My last memory of Grandpa was Saturday, December 23, 1967. My father and I had gone to visit him just before Christmas to invite him to our house for holiday dinner. We spent a few hours talking and having a good time. Then, as we were about to leave, Grandpa leaned out of his living room window two stories up and yelled to the street below where my father and I were standing by our car.

“Here Joey, catch,” he shouted.

As I looked up, he tossed me a bag of candy. He wished me well, said he loved me, and yelled, “Merry Christmas.”

“You too, Grandpa.”

He died 20 days later. But every time I pass his house, I park my car, get out, and replay that scene from 48 years ago over and over and over

PROM-ises, PROM-ises

By JOSEPH TINTLE

The high school senior prom was approaching and I had no intention of attending. But two classmates, Jack and Kevin, approached me and said I just had to be at their table because we’d been classmates since seventh grade. The problem was that Jack and Kevin had girlfriends; I had yet to date. In fact, I had promised myself as early as seventh grade that I would never attend the prom. That’s how shy I was.

Even at 17, I never thought I’d outgrow my social shortcoming. My friends pushed and pushed so I eventually caved and said I’d see what I could do about getting a date. I went home and told my sister, Alice, about my predicament and she gave it some thought. A day or two later she told me about a waitress named Carol at the restaurant where she worked. Carol was five-feet, two inches tall, an attractive blonde, and tops in her class, Alice assured me. I was interested.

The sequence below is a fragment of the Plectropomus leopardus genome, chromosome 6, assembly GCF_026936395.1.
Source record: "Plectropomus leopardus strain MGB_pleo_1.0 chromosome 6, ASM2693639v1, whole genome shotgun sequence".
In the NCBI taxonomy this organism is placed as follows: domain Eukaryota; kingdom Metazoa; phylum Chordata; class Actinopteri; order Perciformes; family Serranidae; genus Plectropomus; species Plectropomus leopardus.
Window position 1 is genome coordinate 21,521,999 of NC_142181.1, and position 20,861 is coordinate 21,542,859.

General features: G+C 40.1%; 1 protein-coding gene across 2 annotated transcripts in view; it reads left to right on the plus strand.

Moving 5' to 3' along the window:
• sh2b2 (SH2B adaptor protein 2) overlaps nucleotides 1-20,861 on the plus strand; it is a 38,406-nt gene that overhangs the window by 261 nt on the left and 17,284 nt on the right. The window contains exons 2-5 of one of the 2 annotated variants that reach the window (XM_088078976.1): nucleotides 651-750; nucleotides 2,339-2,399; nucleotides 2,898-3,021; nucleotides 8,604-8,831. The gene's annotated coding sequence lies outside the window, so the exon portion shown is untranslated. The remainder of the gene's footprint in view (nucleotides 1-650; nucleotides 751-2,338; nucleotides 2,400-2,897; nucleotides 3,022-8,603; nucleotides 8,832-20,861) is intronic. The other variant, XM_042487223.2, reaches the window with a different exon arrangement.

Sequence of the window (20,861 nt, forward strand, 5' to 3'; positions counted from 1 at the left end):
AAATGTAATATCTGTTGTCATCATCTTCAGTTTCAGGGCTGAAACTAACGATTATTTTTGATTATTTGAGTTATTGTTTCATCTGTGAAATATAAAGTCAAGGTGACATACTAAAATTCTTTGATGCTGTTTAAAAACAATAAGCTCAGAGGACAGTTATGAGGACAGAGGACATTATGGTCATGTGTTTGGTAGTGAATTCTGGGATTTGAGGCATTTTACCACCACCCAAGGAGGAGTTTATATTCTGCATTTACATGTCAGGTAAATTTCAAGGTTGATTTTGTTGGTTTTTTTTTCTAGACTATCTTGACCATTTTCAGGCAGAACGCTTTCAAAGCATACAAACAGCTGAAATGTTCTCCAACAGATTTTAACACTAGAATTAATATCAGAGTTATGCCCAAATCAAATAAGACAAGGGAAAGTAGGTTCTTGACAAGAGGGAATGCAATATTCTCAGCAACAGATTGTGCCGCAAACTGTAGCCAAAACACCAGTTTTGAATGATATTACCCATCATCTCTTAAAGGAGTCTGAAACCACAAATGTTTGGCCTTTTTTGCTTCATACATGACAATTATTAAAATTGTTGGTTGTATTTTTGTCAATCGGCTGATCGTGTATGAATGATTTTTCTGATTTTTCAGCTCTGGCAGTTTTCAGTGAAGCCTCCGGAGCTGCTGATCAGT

So one Saturday afternoon I just “happened” to go to the restaurant and my sister introduced us. Carol waited on me, I ordered chicken croquettes, we talked, and I asked her out for Saturday. She said yes. But Friday came and I thought I should give her a call. I didn’t know why, but I did.

“We can’t go out,” Carol said in a firm voice.

“Why?” “Something’s come up.”

“How about next week?”

“I don’t think so.”

Well, Carol and I never went out that Saturday or any other Saturday for that matter, and it would be two years before I learned the reason why she had backed out of our date. By then I had taken a summer job at a nearby school and one day I was speaking with a teacher. She had the same last name as Carol and I asked if they were related. Yes, they were, she told me. So I explained how I had asked out Carol two years earlier and that she had mysteriously brushed me off after accepting the date.

The teacher explained that was probably the day Carol found out she was pregnant by her former boyfriend. A few days later, Carol’s family sent her away to have the child.

The next day I told Jack and Kevin that the date with Carol didn’t work out. They thought for a moment and said they had “the perfect girl” for me.”

“And who’s that?” I wanted to know.

“Her name is Carolyn,” Kevin said. “She’s a friend of my girlfriend.”

Hmm, a blind date. I wasn’t comfortable with that, but the guys were insistent and being their peer I, of course, went along with what they said like any teenager would.

My blind date was set for the following Saturday. Carol was now in the rearview mirror; Carolyn was up ahead and coming around the bend. Carolyn turned out to be wealthy and living in a gated community. No pressure there for my first date as we drove up to her stately home.